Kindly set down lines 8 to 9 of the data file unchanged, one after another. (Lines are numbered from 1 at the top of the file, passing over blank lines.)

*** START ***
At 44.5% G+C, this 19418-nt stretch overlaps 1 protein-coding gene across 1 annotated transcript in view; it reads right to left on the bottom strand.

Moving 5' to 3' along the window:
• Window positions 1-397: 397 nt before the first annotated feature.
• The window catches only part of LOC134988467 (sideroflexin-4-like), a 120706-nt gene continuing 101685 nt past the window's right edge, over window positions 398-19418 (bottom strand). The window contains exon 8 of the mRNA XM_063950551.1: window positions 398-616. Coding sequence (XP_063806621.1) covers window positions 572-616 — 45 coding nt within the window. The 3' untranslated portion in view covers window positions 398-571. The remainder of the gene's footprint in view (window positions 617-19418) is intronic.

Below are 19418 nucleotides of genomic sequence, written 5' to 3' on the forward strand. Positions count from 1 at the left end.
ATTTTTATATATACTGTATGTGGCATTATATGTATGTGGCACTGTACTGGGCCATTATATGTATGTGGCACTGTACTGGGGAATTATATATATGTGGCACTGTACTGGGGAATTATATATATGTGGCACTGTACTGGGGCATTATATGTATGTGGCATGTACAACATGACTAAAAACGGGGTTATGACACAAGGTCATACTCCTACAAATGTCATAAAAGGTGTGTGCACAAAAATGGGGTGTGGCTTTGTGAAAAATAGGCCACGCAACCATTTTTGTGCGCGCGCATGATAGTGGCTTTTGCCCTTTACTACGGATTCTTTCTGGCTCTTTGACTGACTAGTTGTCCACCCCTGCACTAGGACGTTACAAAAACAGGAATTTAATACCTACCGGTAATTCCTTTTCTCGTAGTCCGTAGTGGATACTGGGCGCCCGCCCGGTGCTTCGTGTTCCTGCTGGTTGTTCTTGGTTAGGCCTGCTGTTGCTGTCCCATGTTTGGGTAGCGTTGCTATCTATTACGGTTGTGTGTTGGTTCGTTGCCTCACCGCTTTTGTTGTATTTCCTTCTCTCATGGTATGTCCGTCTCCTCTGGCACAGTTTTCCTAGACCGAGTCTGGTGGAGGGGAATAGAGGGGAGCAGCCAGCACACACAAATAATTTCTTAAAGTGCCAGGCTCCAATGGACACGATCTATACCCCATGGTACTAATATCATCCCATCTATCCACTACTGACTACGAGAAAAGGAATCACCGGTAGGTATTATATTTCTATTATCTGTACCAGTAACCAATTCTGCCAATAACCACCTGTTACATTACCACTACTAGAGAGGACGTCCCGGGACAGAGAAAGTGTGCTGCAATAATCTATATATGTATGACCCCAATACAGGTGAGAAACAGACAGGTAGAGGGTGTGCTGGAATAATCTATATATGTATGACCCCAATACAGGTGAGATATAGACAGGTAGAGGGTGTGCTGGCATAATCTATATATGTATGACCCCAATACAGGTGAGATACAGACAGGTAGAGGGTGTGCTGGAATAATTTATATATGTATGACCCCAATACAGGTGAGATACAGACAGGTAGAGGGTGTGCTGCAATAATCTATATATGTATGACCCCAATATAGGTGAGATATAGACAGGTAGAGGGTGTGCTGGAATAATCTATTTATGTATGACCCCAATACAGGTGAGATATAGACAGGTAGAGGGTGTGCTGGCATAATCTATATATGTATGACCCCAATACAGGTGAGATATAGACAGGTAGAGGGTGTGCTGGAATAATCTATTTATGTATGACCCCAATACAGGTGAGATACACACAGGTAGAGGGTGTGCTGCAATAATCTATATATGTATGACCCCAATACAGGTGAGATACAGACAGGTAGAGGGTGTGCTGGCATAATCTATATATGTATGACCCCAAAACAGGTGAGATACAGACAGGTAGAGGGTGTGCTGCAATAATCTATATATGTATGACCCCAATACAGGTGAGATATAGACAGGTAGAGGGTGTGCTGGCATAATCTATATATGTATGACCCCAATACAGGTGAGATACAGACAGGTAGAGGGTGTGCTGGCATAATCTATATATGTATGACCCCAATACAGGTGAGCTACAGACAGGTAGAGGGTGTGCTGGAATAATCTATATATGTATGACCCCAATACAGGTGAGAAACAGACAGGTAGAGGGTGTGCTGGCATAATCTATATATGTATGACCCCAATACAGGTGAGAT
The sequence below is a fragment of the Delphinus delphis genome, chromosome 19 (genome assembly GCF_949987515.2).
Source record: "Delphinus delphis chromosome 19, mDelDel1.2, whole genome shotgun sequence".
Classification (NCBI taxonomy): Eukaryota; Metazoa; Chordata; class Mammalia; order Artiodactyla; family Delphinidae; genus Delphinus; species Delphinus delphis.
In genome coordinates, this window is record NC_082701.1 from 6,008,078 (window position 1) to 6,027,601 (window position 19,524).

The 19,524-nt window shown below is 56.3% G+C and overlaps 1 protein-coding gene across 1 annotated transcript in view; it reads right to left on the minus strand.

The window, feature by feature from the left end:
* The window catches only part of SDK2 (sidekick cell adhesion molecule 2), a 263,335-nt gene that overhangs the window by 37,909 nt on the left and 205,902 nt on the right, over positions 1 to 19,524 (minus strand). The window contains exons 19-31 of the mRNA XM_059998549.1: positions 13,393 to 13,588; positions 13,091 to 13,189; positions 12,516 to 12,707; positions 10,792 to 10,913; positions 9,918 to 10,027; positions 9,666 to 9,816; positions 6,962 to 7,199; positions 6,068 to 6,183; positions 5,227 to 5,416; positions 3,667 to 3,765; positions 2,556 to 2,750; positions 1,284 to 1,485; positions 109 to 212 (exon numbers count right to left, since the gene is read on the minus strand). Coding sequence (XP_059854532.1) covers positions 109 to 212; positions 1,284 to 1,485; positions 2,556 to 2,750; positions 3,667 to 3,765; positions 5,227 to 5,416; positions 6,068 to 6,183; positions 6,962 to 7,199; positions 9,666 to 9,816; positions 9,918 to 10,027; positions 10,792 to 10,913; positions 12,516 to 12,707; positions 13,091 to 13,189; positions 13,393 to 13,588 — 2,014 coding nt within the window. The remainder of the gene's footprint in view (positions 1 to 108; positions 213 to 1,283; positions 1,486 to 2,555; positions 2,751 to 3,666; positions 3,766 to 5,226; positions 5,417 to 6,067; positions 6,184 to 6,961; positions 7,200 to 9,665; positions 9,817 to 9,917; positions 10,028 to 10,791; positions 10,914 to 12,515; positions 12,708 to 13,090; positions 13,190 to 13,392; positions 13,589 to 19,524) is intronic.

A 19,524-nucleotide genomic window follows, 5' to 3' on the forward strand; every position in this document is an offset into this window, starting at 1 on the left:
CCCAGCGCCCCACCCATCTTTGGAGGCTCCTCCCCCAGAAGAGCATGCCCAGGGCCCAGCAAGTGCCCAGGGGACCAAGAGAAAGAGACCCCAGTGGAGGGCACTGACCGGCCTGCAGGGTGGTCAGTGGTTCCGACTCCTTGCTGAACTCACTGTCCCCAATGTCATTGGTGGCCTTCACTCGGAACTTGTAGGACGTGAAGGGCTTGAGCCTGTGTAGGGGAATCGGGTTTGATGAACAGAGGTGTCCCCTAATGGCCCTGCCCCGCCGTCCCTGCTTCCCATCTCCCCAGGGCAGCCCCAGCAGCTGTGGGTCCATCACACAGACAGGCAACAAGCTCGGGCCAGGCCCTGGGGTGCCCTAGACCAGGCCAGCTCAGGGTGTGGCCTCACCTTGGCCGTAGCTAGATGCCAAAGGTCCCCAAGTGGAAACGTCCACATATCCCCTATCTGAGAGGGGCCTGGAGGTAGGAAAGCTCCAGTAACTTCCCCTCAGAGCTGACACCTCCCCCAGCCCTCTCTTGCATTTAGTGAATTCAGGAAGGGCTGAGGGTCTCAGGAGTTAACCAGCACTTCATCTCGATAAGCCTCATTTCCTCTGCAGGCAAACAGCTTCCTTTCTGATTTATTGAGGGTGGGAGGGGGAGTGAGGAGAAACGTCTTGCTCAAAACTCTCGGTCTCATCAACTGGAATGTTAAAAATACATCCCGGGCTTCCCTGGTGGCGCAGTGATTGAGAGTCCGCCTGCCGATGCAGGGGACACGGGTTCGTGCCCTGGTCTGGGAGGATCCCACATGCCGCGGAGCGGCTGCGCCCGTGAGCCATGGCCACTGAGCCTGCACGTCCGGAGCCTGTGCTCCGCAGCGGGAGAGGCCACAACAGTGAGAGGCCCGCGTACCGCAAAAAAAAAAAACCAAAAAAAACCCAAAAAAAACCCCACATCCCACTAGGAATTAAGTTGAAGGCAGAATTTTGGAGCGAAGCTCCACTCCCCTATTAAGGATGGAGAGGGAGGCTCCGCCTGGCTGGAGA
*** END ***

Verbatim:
Source record: "Delphinus delphis chromosome 19, mDelDel1.2, whole genome shotgun sequence".
Classification (NCBI taxonomy): Eukaryota; Metazoa; Chordata; class Mammalia; order Artiodactyla; family Delphinidae; genus Delphinus; species Delphinus delphis.